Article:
Crohn's disease and lactose intolerance can cause the same digestive symptoms, such as diarrhea and abdominal pain. However, the causes of these two treatments and their treatment are completely different. Crohn's disease is a long-term illness that causes gastrointestinal inflammation. In fact, the disease is a type of inflammatory bowel disease. Lactose intolerance is a condition in which a person can not digest a kind of sugar called lactose in milk and other dairy products. Of course, as mentioned, people with lactose intolerance when taking lactose-containing foods develop symptoms similar to Crohn's disease.
According to estimates, 3 million adults in the United States suffer from Crohn's disease. It shows the incidence of lactose intolerance in 30 to 50 million adults in the United States.
In this article, we will look at the details of Crohn's disease and lactose intolerance, and we will compare the causes, symptoms, risk factors, diagnosis and treatment of these.
The exact cause of Crohn's disease is unclear, but doctors think that the disease has autoimmune diseases. In autoimmune diseases, the immune system mistakenly attacks the body's own body tissues. In addition, experts believe that the genetics of individuals and other factors, such as smoking or previous infections, may have an effective role in this condition.
Crohn's disease can be created anywhere on the digestive tract, however, it often affects the small intestine or the intestinal tract. This inflammation can involve multiple points in the digestive tract simultaneously, and the symptoms associated with it can vary significantly.
People who have lactose intolerance are not enough to make lactose digestive enzymes, lactase, because they can not digest this type of sugar. The lactase enzyme breaks down lactose sugar and turns it into two types of glucose called glucose and galactose.
Hemostatized lactose moves in the large intestine, where bacteria stimulate it. This process leads to the formation of gases and liquids that ultimately cause symptoms of lactose intolerance.
Lactose intolerance affects different individuals in different ways. Some people can eat small amounts of lactose without experiencing an unpleasant symptom of the disease, while others can not eat lactose-rich foods at all.
There are three main types of lactose intolerance:
Primary lactose intolerance is due to the presence of a gene in the body of some individuals. Symptoms of this kind of intolerance to lactose, after, are shown in the infants' milk.
The second type of lactose intolerance occurs when a disease affects the small intestine. This kind of lactose intolerance is occasionally temporary.
Congenital lactose intolerance that begins from birth and is also a rare form of the problem.
Crohn's disease symptoms and lactose intolerance
Crohn's symptoms and lactose intolerance, as indicated, are overlapping. Both diseases have the following symptoms:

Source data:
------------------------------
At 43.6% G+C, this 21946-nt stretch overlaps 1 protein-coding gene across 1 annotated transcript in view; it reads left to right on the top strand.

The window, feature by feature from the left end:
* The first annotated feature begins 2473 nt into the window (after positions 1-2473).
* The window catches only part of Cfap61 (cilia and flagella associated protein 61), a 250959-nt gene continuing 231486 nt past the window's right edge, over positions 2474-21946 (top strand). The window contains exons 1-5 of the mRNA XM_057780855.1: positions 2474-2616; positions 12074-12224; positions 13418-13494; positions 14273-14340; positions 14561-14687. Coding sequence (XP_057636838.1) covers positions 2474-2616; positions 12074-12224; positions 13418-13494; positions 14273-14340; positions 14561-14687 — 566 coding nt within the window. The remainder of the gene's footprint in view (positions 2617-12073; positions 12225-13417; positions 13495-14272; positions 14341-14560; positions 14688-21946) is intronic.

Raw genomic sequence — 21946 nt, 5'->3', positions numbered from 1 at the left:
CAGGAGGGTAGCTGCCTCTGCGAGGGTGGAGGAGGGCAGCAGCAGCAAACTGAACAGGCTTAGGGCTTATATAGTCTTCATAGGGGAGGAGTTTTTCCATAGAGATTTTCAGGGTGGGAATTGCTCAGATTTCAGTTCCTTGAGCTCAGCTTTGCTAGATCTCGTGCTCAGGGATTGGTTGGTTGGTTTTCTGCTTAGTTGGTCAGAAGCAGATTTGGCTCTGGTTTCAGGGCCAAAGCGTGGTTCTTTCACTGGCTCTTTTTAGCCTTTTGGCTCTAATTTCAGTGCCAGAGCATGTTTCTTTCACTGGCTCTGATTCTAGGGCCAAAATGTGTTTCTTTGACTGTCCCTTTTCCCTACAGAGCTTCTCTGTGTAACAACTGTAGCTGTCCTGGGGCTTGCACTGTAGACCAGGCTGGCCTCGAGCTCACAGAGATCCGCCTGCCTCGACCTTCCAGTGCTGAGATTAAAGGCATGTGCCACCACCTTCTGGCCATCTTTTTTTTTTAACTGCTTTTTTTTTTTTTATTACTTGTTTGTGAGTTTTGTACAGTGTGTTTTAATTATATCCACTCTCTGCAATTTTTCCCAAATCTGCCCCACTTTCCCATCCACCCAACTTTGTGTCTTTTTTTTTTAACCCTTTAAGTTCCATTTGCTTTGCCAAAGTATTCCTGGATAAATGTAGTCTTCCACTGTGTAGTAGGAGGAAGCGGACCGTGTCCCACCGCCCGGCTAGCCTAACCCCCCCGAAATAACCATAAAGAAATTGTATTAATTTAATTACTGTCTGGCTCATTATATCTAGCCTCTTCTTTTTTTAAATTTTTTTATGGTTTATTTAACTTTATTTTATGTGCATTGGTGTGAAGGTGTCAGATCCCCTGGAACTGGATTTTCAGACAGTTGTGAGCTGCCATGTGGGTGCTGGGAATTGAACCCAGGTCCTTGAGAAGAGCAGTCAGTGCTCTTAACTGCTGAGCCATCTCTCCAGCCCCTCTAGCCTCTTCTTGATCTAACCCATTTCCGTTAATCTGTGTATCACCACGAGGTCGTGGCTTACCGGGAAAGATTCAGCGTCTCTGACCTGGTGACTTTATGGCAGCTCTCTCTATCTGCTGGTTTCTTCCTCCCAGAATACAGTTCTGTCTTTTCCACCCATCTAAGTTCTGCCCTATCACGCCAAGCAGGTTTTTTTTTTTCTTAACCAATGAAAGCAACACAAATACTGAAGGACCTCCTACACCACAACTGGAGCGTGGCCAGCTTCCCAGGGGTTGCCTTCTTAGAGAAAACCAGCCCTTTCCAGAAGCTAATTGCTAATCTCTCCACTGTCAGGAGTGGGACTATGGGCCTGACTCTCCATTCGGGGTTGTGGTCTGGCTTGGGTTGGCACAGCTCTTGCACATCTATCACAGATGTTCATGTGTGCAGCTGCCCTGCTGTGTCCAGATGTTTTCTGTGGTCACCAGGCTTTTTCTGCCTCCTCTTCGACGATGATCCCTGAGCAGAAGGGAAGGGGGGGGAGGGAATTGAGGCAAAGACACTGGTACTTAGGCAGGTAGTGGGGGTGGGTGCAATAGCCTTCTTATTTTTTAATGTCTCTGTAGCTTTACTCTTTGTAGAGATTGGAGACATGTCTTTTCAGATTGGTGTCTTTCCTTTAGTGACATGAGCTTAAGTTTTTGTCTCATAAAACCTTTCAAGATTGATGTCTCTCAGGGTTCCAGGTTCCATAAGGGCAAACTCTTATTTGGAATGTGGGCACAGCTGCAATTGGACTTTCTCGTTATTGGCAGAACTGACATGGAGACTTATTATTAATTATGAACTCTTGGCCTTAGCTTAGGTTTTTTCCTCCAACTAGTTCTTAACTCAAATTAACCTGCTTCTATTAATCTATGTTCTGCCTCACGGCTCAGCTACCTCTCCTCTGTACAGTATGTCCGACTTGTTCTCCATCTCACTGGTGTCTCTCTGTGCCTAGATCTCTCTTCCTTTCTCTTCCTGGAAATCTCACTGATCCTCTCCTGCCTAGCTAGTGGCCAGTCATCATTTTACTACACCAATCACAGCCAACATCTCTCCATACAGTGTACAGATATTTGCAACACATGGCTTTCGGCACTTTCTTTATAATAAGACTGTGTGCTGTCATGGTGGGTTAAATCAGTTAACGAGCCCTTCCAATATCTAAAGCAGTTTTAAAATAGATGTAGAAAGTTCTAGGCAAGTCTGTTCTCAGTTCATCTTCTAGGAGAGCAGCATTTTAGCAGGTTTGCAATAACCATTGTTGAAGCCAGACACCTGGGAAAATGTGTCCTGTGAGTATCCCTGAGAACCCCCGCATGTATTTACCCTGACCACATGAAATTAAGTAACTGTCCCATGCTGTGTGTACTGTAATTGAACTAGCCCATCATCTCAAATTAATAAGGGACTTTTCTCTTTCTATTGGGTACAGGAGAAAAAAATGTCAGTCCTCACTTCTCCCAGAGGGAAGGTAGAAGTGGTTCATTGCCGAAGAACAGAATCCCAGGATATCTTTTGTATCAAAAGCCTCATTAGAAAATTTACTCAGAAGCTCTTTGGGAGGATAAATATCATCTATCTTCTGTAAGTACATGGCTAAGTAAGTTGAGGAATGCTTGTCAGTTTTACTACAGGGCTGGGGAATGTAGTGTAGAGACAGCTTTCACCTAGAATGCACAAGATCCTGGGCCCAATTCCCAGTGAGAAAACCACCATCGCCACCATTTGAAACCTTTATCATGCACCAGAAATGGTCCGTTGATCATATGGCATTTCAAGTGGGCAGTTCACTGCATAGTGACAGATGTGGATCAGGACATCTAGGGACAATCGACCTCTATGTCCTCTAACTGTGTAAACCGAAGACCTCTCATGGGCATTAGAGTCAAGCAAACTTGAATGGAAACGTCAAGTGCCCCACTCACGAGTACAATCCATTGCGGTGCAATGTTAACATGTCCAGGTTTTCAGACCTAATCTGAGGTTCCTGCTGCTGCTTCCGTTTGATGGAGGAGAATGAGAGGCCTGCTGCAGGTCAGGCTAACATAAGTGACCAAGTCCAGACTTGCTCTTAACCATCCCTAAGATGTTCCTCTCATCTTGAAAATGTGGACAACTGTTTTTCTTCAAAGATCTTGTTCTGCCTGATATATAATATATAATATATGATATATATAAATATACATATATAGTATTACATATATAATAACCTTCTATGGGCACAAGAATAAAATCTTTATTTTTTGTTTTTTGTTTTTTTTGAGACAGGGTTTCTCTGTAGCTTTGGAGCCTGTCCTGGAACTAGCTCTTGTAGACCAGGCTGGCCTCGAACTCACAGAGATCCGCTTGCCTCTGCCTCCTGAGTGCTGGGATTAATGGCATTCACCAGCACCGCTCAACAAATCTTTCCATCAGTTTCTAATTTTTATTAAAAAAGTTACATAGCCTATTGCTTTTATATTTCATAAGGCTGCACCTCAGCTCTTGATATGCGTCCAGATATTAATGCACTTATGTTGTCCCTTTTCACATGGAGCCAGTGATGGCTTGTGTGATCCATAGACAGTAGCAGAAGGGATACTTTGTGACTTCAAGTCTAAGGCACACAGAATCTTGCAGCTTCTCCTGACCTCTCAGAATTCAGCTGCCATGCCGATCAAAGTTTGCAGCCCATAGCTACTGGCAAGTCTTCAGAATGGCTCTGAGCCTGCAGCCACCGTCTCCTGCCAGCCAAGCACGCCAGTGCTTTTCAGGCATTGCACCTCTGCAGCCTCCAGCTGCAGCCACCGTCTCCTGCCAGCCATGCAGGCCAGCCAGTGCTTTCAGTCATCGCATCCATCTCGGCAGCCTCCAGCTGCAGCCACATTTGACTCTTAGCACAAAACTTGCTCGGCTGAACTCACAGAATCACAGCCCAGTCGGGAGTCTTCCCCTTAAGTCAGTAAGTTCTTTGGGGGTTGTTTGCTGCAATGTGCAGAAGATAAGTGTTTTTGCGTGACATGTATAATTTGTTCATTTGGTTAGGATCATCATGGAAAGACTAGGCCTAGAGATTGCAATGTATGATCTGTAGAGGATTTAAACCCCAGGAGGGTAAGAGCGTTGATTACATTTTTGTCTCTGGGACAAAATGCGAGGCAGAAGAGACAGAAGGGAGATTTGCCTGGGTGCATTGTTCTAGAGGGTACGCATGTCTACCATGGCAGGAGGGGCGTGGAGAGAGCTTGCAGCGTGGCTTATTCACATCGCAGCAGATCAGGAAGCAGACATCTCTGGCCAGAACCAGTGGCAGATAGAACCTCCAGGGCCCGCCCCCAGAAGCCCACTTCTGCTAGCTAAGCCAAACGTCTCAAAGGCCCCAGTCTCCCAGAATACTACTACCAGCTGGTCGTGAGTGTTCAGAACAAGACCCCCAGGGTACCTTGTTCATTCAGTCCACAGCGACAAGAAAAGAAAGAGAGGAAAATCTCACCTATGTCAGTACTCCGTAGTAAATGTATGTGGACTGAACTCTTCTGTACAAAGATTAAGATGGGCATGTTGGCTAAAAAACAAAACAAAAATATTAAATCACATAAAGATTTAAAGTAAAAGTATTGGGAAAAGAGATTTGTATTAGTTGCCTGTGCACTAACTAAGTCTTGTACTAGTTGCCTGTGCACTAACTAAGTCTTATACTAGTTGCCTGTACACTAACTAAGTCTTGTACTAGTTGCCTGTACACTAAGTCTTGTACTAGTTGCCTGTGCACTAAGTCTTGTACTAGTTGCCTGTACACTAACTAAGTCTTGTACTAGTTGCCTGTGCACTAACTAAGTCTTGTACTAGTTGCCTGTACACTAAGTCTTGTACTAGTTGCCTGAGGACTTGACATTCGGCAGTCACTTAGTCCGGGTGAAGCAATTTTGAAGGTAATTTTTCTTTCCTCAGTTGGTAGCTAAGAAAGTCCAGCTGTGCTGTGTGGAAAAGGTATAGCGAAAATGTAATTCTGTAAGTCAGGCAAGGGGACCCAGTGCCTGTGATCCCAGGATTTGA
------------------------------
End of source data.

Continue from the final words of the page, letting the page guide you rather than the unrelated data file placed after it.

Abdominal cramps or pain
However, each of these two diseases has its own symptoms.
Symptoms of Crohn's disease
Unwanted weight loss
Irritation and reddening of the skin or eyes
Pain or arthritis
Blood feces in rare cases
Symptoms of Crohn's disease significantly depend on where the gastrointestinal infection develops and its severity.
Symptoms of lactose intolerance
Sounding the stomach
Risk factors for Crohn's disease and lactose intolerance
The risk factors differ from each other in the two diseases.
Risk factors for Crohn's disease
Many environmental factors may increase the risk of Crohn's disease. These factors include:
Taking oral contraceptives
Use of antibiotics
In addition, some genetic factors may increase the risk of Crohn's disease.
Lactose intolerance risk factors
The following factors increase the risk of lactose intolerance:
Infections, diseases, or problems that cause damage to the small intestine. These problems include inflammatory bowel disease and celiac disease.
Lactose intolerance is more common in areas where people are less likely to use milk and other dairy products. For example, 90 percent of East Asian tribes suffer from lactose intolerance.
Crohn's detection and lactose intolerance
Diagnosis of both problems involves physical examination and assessment of medical history.
Diagnosis of Crohn's disease
To diagnose Crohn's disease, the doctor uses various tests and scans:
Blood tests to check for signs of inflammation
Endoscopy and colonoscopy
X-ray or CT scan
The doctor may use a combination of these tests to diagnose the disease.
Lactose intolerance diagnosis
In order to detect lactose intolerance, the patient is first required to avoid lactose containing foods for several weeks. If symptoms have resolved after discontinuation of the food, the patient's probability is probably lactose intolerance.
In some cases, the doctor may ask the patient to perform a respiratory test of hydrogen. This test involves drinking a liquid containing a small amount of lactose. After that, the patient is asked for 2 to 3 hours, every 15 to 30 minutes